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The two highest-scoring days in the history of the finals have come at UEFA EURO 2020.
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For the second time in under a week, a single day of EURO action has produced a deluge of goals, record-breaking feats and more drama than anyone could have imagined.
Firstly, the Group E and F deciders set a landmark with the 18 goals scored across four matches making it the most prolific day in EURO finals history; just five days later, the knockout record was smashed too.
UEFA.com looks back over the six matchdays when the nets were put to most use.
23 June 2021: 18 goals (four games)
There was an inkling of what was to come when Sweden's Emil Forsberg kicked off proceedings with the second-fastest goal in EURO history in their 3-2 victory against Poland, whose hopes of progressing were extinguished by Viktor Claesson's 94th-minute winner. Meanwhile, Spain matched the biggest victory at the finals by dismantling Slovakia 5-0.
Eight more goals followed in the last Group F fixtures. Portugal, for whom Cristiano Ronaldo equalled Ali Daei's international-goals record, occupied all four positions in the group at various stages of their 2-2 draw with France, while Germany needed a late Leon Goretzka drive to qualify with a 2-2 draw against Hungary.
28 June 2021: 14 goals (two games)
Just five days after the highest-scoring day in EURO history, the knockout stage record went as well, with both games taking identical turns inside 90 minutes. Croatia and Spain were level at the break, but La Roja went 3-1 up with just 13 minutes remaining, only for Croatia substitutes Mislav Oršić and Mario Pašalić to strike in the last five minutes to force extra time. Álvaro Morata and Mikel Oyarzabal eventually saw Spain home.
France, too, came from a goal down to sit pretty at 3-1, with Karim Benzema on target twice, but Haris Seferović's second goal and a last-gasp Mario Gavranović drive took the match into extra time. This one ended up in a shoot-out, where Yann Sommer denied Kylian Mbappé to give Switzerland their maiden EURO knockout phase victory.
21 June 2000: 14 goals (four games)
The 14 goals on this day actually came in just three games as Slovenia and Norway played out a goalless draw. Spain were again at the forefront of the action, famously scoring twice in added time to snatch qualification from under the noses of their Nordic group rivals.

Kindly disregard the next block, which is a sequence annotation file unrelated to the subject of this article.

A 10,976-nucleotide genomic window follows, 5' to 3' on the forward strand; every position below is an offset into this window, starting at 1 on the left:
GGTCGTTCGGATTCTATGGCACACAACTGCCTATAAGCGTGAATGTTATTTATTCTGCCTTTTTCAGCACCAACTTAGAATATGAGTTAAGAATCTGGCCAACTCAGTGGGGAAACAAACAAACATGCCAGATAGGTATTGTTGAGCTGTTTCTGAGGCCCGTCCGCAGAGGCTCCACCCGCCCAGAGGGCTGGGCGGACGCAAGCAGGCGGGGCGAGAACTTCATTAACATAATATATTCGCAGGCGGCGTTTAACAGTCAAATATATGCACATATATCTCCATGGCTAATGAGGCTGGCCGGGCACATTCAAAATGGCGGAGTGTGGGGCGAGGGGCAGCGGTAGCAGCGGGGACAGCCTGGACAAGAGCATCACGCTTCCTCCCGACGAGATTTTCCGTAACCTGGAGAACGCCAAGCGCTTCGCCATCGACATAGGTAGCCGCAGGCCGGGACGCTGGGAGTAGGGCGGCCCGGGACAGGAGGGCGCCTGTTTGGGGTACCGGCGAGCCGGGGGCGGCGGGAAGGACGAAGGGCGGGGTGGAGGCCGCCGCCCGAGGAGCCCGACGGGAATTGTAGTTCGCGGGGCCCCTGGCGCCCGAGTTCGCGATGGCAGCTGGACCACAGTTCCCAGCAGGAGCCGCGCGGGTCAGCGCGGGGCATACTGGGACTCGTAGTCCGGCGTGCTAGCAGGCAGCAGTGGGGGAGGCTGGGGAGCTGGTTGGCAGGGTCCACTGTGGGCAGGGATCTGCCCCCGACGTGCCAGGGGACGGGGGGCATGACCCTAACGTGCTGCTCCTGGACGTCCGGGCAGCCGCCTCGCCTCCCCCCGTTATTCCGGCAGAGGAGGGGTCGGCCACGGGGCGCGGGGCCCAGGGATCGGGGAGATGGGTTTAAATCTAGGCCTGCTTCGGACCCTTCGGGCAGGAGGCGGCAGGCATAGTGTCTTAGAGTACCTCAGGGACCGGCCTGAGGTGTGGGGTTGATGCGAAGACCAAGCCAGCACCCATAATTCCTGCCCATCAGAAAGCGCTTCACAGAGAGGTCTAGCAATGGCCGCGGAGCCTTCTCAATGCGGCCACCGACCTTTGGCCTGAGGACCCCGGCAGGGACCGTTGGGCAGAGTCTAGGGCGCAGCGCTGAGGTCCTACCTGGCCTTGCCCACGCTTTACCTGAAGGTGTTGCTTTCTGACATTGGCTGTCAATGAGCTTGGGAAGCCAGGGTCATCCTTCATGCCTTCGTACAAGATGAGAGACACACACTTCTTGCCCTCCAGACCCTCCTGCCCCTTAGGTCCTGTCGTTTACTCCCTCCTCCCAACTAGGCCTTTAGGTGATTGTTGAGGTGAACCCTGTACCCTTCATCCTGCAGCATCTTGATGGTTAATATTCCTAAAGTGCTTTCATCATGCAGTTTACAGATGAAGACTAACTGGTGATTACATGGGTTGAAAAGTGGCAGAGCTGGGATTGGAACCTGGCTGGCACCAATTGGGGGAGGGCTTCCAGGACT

There was less drama but the same number of goals in the other group as the Oranje twice came from behind to beat fellow qualifiers France and top the group. Les Blues, of course, would have the last laugh by going on to lift the trophy. Elsewhere, Vladimír Šmicer scored both goals as the Czech Republic signed off with a victory.
18 June 1996: 13 goals (four games)
France and Spain also featured in the final round of group matches at EURO '96 and both earned the wins they needed to leave Bulgaria as the odd side out in the qualification quest. Spain again left it late, needing an 84th-minute Guillermo Amor goal to progress.
Most eyes were on Wembley Stadium, though, where England produced arguably their best ever EURO performance to sweep the Netherlands aside with two goals apiece from Alan Shearer and Teddy Sheringham. Patrick Kluivert's late reply proved crucial as the Oranje squeezed through at Scotland's expense.
6 July 1960: 12 goals (two games)
This was the opening day in the first edition of the competition! France led 3-1 and 4-2 in their last-four tie, but three goals in five minutes, two from Dražan Jerković, propelled Yugoslavia into the final. That still remains the highest-scoring EURO match. As for the USSR, they enjoyed a more comfortable passage, with Valentin Ivanov scoring twice. Viktor Ponedelnik added the third and would also score the extra-time winner in the final four days later.
19 June 1996: 12 goals (four games)
After the 13-goal bonanza the previous day, the remaining EURO '96 groups followed suit. Portugal and Denmark had no trouble sealing their qualification, but the real spectacle came in Group C. Italy's point appeared to be enough to take them through along with Germany thanks to Russia overturning a two-goal deficit to lead the Czech Republic, yet that all changed when Šmicer struck his first international goal in the 88th minute. Dušan Uhrin's side would go on the reach the final, only to lose to Germany via a golden goal.